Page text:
Re: DSM: Ambition and Humility


Adapadoop@aol.com
Sun, 19 Nov 2000 09:31:25 EST


In a message dated 11/18/00 8:24:16 PM Pacific Standard Time,
rickstan@zianet.com writes:

> Joseph Moore wrote:
>
> > It's not a theoretical argument, at least not any more - people can
> compare
> > how a Sudbury schools works to how a traditional school works.
>
> Ah, but the comparison is not straightforward, since SVM schools don't
test.
> You can possibly do a comparison after the kids leave, but that's a long
> time to
> wait, and what do you do with those independent souls who refuse to take
the
> test? Not easy to put this down on a graph and show the legislature.

It can be pretty straight-forward, if you choose some widely recognized
measures such as attending college, especially when adjusted for cost per
student. (Yea, that's pretty weak stuff compared to hard-to-quantify but
important things like happiness - but it beats hell out of
race-for-the-bottom measures like test scores.)

BTW, as a marketing tool, it would be cool to have a loooong list of
achievements by graduates, such as businesses started or positions reached,
degrees earned (yuk - but it would put some parents at ease) and millions
earned ;-). Some of this info is in the literature, but what would make a
great marketing brochure is a simple list people could take in at a glance
and take with them. Where I work, our best marketing piece is just a long
list of all the major companies that use our product - we're a tiny company,
so people naturally have misgivings - seeing all these *huge* household name
companies as our clients gives potential customers warm fuzzy feelings.
Seeing colleges and degrees they recognize might have the same effect on
parents.

Just a thought.
>
> > But there are
> > theoretical (or philosophical) considerations: It is essential to the
> model
> > that we have faith that kids will, if left free to do it, learn whatever
> > they feel is necessary.
>
> Exactly, and faith is a sort of inside v. outside thing. Faith can't be
> justified to those who don't have it, and it needn't be justified to those
> who
> do. How does one without faith get faith? It's pretty mysterious and
> highly
> individual.
>
It is weird that faith in one's own children should be hard to sell.
 
> > Further, we believe that an environment of free
> > choice helps kids become self-reliant, independent and strong - and,
most
> of
> > all, happy. Conversely, if you think it's the school's job to see to it
> that
> > kids turn out some particular way, you will end up infringing on the
kids'
> > innate freedom - and, if you lose that lesson, you've lost a major point
> of
> > the model.
>
> Forgive me if I see a paradox here. Don't SVM schools seek to see to it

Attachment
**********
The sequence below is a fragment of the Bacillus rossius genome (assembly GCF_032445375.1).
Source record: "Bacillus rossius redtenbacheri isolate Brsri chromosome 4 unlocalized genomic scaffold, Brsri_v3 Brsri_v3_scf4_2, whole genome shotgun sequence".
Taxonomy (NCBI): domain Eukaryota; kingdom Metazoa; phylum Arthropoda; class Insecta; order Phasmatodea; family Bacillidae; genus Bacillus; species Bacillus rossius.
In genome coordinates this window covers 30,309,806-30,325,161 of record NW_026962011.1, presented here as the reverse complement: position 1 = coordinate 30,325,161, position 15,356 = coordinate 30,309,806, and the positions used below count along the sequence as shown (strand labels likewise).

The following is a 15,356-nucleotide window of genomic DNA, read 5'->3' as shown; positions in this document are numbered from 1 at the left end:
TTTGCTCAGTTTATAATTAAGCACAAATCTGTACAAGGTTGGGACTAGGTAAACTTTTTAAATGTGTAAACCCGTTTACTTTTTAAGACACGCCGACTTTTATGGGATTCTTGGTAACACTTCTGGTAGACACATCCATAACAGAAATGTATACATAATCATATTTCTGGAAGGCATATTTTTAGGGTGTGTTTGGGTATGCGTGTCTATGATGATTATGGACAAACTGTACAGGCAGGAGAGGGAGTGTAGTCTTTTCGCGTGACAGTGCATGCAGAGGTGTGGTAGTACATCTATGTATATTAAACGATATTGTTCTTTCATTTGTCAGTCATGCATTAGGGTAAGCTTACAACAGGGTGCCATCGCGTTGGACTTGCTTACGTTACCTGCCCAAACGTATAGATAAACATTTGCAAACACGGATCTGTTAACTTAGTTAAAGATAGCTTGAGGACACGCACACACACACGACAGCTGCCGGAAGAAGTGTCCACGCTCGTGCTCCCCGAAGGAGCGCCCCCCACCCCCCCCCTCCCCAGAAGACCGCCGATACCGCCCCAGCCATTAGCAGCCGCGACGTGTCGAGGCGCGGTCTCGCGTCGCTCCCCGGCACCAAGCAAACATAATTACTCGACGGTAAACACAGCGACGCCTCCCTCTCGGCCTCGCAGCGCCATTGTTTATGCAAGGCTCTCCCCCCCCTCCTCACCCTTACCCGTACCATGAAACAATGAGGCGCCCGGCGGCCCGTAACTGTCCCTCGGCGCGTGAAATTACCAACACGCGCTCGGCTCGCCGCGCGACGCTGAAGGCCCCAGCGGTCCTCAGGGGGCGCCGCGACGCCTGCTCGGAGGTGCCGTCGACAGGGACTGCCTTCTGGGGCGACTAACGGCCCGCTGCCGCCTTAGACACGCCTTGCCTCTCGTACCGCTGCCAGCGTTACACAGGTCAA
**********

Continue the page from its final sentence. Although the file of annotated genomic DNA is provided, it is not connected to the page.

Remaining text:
> that
> kids turn out a certain way, too, i.e. "self-reliant, independent and
strong
> -
> and, most of
> all, happy"?

We have a very general definition of success. Contrast this to test scores,
set curricula, and getting slotted into particular employment "opportunities"
- the paradox seems pretty small when put in concrete terms.
>
> > While on the one hand we want to change the world, on the other, we don't
> > presume to tell the kids how (or even if) they should go about changing
it.
>
> > That's their call - as founders and parents, we want to give them a
chance
> -
> > then humbly step aside so that they can take it.
>
> It is humbling to see people (kids or adults) take their lives into their
> own
> hands and make something spectacular and unpredictable out of them?
>
> Do you think that the same faith we have in SVM kids we could have in the
> parents and teachers who are honestly searching for a better way?
>
I think it's the "honestly" part that gets people bent out of shape. One the
one hand, who are we to challenge someone's heart? On the other, how can
people "honestly" look at what goes on in the name of education and see no
evil? Or, even weirder, people can come by a democratic school, talk to the
kids, see what goes on, and "honestly" say it doesn't "work" - huh? There's a
time to listen and a time to speak - which is which is tough.
 
> > So, in this sense, we oppose any plans that start out with a pre-
> determined
> > view of how kids should turn out when properly educated, whether that
view
> > is of good little consumers and workers (factory schools) or some sort of
> > metaphysically enlightened bodhisattvas, or any place between.
>
> Well said. May I quote you to our founders group?

Certainly
  
Joseph



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